The artwork is great, and continues with the line’s very strong tradition. It looks ancient Greek; it looks ancient Mesopotamian; it looks fantastical and original. My hat is off to the artist behind the depiction of Captain Terentha, a fearsome 50-year-old female warrior who is missing an arm. First, think how many NPCs miss limbs in fantasy settings; none, maybe. Second, think how many artists got to draw those NPCs humanely, without over-the-top artificial constructs. The captain is an emphatic example of how a one-armed, badass, middle-aged woman looks like, and how people with disabilities can be positively depicted in an RPG…. The production values are very high as usual. Cloth bookmark: check. Full colour and overall solid layout: check.

Conclusion: If you didn’t know what to do in Glorantha under the HeroQuest rules, The Smoking Ruin & Other Stories provides an emphatic answer. Both setting and system deliver on everything they promised. The backstories go deep into the core of the adventures, the challenges are unique, the flavour is one-of-a-kind, the colours are vibrant, and the smells are breathtaking. It has a few warts (it could have helped the GM much more than it currently does), yet this doesn’t change anything. Buy, prepare, and play immediately; do not let it linger on your bookshelf.

The Pegasus Plateau was right on the heels of The Smoking Ruin, arriving less than a month later. Here’s a peek inside.

Here’s the description for The Pegasus Plateau.

Seven ready-to-play adventures for RuneQuest!

Set in the mythic fantasy world of Glorantha, The Pegasus Plateau & Other Stories features seven complete ready-to-play adventures, taking you from ghoul-haunted catacombs, into mystic ruins, across the arid deserts of Prax, and up to the rocky pinnacle of the Pegasus Plateau!

The seven adventures are:

  • The Pegasus Plateau is a desperate race to the top of a mountain to claim a priceless reward.
  • The Grey Crane concerns an ancient legacy, stolen from its rightful owner.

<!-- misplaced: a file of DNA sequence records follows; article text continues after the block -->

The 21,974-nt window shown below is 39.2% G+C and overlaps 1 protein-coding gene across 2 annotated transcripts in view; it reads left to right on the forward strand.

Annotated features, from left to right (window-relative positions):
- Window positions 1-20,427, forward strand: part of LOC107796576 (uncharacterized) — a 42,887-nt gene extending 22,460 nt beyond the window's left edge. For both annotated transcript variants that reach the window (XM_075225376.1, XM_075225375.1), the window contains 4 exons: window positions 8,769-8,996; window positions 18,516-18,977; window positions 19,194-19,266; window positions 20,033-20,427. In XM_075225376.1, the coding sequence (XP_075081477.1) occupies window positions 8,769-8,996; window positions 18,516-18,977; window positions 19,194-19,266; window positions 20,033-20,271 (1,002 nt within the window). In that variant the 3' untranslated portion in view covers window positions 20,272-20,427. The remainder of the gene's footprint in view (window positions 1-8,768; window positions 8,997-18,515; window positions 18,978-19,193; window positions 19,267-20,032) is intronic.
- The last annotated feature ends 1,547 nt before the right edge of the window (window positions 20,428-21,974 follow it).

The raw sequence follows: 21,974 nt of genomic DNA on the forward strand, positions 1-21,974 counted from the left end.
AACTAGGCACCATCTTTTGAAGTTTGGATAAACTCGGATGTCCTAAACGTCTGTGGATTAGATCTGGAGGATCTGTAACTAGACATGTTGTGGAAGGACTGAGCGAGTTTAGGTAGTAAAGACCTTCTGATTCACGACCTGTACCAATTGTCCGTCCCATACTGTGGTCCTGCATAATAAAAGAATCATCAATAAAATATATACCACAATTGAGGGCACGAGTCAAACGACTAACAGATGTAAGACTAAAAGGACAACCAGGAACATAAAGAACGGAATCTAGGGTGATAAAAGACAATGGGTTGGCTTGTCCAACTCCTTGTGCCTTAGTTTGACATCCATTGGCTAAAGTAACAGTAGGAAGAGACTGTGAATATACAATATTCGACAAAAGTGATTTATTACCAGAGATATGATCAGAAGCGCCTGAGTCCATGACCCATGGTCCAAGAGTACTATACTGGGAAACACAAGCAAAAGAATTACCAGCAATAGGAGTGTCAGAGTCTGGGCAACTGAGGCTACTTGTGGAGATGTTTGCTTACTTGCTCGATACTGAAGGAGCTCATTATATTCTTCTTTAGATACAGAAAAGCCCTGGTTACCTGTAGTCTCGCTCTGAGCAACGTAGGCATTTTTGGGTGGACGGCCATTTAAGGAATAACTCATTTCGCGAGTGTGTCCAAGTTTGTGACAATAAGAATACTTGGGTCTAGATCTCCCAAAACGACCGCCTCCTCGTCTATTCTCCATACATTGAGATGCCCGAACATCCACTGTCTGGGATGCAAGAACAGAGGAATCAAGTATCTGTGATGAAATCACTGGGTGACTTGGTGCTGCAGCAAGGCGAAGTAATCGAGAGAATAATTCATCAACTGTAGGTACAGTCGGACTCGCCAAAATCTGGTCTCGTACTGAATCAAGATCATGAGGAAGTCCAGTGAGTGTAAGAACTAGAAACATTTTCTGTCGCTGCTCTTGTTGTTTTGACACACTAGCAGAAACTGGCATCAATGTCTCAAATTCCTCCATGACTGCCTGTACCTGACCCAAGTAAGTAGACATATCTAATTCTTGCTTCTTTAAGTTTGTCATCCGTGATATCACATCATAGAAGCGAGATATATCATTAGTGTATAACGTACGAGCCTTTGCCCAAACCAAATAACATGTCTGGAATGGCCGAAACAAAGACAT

• The Rattling Wind is a deadly tale of ghosts and unearthly revenge.
    Crimson Petals describes a curse afflicting a beleaguered town.
  • Gloomwillow’s Hollow details the Woods of the Dead, a realm ruled by ghouls and worse.
  • The Ruin on the Stream delves into an ancient ruin in search of long-lost secrets of dragon magic.
  • The Pairing Stones presents a tale of a wedding interrupted, lovers separated and reunited.

Additionally, The Locaem is a new tribe for use by gamemasters and players, and the lonely village of Renekot’s Hope, perched between the Lunar Empire and its enemies in Sartar, provide refuge… or a springboard for adventure!

Suitable for new and veteran gamemasters and players, each adventure spotlights a unique aspect or area of Dragon Pass. They can be used as introductions to Glorantha or as part of existing campaigns.

Andrew Logan Montgomery summarizes the book’s strengths nicely.

There are seven adventures, one tribe, and a village… one of the most modern elements of Pegasus is in the variety and diversity of the stories told here.

It’s probably a stereotype that classic RPG adventures were all dungeon crawls, but looking back many of them were. Even the RQ ones. “Sandbox” is the term we use these days and I still advocate it as a valid form of “emergent storytelling” (that is for another post), but Pegasus brings a hard focus to narrative storytelling, making RQ feel more in line with younger games. The range of stories is really one of the book’s best features… These are seven different visions of Glorantha, not a unified campaign. If one doesn’t speak to you, the others very likely will.